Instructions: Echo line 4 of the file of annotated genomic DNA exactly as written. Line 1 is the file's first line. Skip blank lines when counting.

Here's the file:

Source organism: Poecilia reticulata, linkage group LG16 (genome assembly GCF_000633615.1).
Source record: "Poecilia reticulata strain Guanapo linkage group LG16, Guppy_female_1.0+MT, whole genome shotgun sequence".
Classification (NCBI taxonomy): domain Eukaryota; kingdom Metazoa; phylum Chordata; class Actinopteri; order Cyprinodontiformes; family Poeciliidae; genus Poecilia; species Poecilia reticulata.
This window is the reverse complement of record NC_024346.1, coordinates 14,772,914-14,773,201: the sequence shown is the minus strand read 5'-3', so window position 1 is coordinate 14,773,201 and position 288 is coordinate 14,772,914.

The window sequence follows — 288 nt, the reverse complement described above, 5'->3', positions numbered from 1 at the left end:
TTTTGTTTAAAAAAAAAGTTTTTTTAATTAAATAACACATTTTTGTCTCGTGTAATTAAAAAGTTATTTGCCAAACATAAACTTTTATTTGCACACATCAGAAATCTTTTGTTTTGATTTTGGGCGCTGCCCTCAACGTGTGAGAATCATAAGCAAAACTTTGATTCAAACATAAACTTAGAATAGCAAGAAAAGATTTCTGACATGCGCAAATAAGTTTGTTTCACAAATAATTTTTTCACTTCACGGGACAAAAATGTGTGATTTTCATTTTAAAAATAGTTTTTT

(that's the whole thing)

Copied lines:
This window is the reverse complement of record NC_024346.1, coordinates 14,772,914-14,773,201: the sequence shown is the minus strand read 5'-3', so window position 1 is coordinate 14,773,201 and position 288 is coordinate 14,772,914.